Whether you teach Sunday School class with kids who don’t appear to be paying attention, lead a small group that has inconsistent members, work the parking lot at church where no one follows your direction, or any other number of unappreciated jobs around the church, keep working enthusiastically. Your labor is not in vain. Keep scattering seeds. The Lord prepares hearts and causes those seeds to grow in due season. Don’t give up. Be strong and immovable because nothing you do for God is useless.
Growing up, I looked for loopholes to get out of things I didn’t like doing. I spent more effort looking for loopholes than it would have taken me to just do the work. It’s sad to think how much time and effort each of us spend trying to avoid doing things we are responsible for. We will often wear ourselves out trying to avoid what we hate instead of doing it. My parents had to get good at closing loopholes and creative at how they explained what they wanted done, and how they wanted it done.
If you’re like me, and find yourself looking for loopholes, we are not alone. There was a guy in Luke 10 who asked Jesus, “What do I need to do to get eternal life?” (MSG) Jesus asked for his opinion, “What does God’s Law say? How do you interpret it?” He then gave the two greatest commandments (Love God and love your neighbor). Jesus said, “Good answer! Do it and you’ll live.” Verse 29 says, “Looking for a loophole, he asked, ‘And just how would you define “neighbor”?'”
Just like us, there were people this guy didn’t like. He may have had a neighbor who stayed up late and was noisy. He could have had one that didn’t care for his house or lawn. He could have had one that always got him in trouble with the HOA. Surely God’s Law didn’t mean he had to love them. He wanted a loophole to just love the neighbors he liked. I’m sure he had expended extra effort to avoid the neighbors he didn’t like, and now he wanted to justify it with God’s Law.
But Jesus didn’t play by His rules. He told the story of the Good Samaritan and asked him who was the victim’s neighbor. Jesus closed the loophole and let him know that “neighbor” isn’t defined by neighborhood, class, religion, color, or nationality. He told him to go and love everyone the same way you love yourself if he wanted eternal life. He learned a valuable lesson that day about who to love and about trying to find loopholes in God’s commands.
Which of God’s commands do you find yourself trying to find your way out of? We all have them. There are certain parts of the Bible our human nature wants to avoid doing, so we look for loopholes to get out of it. I think what Jesus did for Him is what he wants to do for us. He wants us to quit looking for loopholes to get out of our responsibilities. He wants us to trust that His way of living is the best. If we will use as much energy living His way as we do trying to avoid it, our lives and the world will get better.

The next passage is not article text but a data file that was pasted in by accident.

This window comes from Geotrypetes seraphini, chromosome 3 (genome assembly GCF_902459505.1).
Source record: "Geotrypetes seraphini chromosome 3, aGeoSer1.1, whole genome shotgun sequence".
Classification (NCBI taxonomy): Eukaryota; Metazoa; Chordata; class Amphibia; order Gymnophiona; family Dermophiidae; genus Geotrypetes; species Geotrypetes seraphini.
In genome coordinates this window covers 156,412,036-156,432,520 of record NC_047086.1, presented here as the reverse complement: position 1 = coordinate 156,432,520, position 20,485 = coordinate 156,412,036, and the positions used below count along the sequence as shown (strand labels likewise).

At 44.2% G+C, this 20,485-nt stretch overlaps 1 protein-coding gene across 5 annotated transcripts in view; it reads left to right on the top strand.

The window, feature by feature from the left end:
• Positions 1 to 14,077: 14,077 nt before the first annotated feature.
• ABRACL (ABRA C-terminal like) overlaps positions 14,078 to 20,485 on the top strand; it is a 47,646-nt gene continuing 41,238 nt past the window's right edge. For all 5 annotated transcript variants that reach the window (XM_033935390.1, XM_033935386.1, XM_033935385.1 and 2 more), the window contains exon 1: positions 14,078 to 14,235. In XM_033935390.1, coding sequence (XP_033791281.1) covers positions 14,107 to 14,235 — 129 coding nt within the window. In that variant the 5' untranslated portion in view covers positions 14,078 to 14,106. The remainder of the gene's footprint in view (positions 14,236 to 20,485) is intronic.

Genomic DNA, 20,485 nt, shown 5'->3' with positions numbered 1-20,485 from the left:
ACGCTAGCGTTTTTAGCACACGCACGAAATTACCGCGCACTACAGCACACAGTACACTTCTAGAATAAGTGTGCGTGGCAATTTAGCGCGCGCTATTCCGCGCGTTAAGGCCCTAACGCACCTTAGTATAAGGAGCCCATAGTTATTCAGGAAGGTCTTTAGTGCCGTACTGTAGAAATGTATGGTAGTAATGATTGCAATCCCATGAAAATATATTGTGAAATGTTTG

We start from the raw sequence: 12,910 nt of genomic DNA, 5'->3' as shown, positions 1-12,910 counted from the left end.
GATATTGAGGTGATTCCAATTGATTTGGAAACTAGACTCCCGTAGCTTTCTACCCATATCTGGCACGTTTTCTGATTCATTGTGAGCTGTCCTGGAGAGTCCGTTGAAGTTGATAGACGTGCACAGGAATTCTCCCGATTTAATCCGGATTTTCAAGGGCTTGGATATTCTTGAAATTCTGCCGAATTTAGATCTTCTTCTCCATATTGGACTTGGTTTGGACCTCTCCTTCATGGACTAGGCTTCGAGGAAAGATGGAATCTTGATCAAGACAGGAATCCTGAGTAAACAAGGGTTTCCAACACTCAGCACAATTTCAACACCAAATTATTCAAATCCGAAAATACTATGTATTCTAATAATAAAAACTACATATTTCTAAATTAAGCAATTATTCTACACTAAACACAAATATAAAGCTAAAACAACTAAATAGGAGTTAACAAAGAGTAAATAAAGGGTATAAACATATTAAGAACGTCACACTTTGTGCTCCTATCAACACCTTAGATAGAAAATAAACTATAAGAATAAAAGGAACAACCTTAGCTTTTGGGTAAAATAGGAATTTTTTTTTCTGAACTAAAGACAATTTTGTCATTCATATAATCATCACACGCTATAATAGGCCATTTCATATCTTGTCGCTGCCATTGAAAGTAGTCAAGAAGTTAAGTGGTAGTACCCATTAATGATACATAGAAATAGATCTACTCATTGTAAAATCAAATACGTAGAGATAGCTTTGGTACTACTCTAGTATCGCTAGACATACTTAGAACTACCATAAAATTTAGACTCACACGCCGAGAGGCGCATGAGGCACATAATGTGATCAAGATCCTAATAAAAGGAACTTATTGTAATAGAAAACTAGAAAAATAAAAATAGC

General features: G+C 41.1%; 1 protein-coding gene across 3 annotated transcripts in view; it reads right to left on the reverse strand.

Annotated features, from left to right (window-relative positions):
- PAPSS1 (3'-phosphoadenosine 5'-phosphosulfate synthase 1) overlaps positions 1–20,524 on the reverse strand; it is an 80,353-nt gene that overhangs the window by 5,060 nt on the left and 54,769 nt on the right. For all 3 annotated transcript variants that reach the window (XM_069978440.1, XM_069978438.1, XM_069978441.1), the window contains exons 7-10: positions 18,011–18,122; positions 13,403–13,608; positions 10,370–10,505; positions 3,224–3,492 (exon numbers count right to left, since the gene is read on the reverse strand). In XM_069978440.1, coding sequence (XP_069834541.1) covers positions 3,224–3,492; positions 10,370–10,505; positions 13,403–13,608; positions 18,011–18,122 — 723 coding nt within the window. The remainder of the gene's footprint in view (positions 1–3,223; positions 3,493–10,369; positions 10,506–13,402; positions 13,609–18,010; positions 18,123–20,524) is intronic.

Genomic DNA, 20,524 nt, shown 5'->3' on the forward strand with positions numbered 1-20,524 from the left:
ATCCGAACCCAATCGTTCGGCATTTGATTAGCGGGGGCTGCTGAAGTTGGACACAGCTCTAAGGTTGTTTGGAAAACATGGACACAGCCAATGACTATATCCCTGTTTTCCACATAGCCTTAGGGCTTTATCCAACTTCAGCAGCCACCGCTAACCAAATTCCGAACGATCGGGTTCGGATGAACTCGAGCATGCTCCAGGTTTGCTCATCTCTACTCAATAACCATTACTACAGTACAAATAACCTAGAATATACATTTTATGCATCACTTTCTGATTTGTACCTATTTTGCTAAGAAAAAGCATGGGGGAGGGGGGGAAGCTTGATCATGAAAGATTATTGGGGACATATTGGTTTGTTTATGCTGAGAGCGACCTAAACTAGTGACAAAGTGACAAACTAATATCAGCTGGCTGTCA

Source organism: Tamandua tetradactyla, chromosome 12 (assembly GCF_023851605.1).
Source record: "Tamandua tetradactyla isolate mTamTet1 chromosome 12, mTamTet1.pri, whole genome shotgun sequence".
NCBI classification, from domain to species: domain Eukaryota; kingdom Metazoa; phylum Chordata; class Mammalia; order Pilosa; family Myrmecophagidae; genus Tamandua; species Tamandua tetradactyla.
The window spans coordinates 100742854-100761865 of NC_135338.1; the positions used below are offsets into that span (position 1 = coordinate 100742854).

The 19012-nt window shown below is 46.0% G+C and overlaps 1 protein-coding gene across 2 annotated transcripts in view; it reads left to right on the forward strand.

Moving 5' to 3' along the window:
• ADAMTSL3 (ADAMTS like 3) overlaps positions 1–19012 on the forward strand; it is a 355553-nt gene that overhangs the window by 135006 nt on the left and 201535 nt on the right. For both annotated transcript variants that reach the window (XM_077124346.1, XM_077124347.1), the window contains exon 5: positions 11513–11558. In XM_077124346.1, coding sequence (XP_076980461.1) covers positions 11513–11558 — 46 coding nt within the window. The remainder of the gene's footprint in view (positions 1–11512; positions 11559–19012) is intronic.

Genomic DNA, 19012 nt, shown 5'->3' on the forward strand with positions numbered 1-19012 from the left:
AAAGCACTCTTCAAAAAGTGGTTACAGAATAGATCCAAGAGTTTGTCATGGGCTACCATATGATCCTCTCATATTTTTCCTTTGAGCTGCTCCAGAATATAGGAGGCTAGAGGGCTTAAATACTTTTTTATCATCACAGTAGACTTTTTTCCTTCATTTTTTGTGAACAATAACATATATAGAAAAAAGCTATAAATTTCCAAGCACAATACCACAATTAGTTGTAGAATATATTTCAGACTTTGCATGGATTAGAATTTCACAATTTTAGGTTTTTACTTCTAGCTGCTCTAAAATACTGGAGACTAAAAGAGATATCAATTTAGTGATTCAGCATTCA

When I picture John the Baptist, I picture a Grizzly Adams kind of man. Bearded, tough, and furry clothes. The Bible describes him as a guy who lived in the wilderness and ate locust. I wonder what people thought of him when they saw him. I wonder if they took one look at his exterior, made a judgement, and discounted his message or dismissed him as crazy. Sure, on the outside, he was rough, but on the inside was a heart and spirit we should all strive to have.
I believe he was able to amass a great following based on his heart. How many people do you know who have charismatic personalities, yet are very humble? Those two things rarely go together. Usually the person who enjoys being the center of attention doesn’t give it up happily, but John knew his place and his calling. When Jesus came along, he had no problem yielding the stage to Him. To me, that’s what admire most about him.
When some of his followers came to him to tell him that Jesus was baptizing not far away, they expected him to get upset. After all, his name was John the Baptist. Baptizing people was kind of his thing. His followers were a lot like us. They didn’t like to yield the stage, and they really didn’t like that Jesus was taking people from their ministry. How dare He? After all, it was John who baptized Jesus. But John knew what was going on and he didn’t let his pride get in the way of his calling
In John 3:30, John showed us what was behind his wild and rough exterior when he told his followers, “He must become more important while I become less important” (GNT). That’s the attitude that each of us should strive for each day. We should make Jesus more important in our life while we become less important. We should understand that our lives were created to serve His purpose, not ours. Each day, we should be looking for ways to have Him increase in our lives. If you want to fulfill your purpose, you have to lose the pride that tries to make your name known so you can make Him known.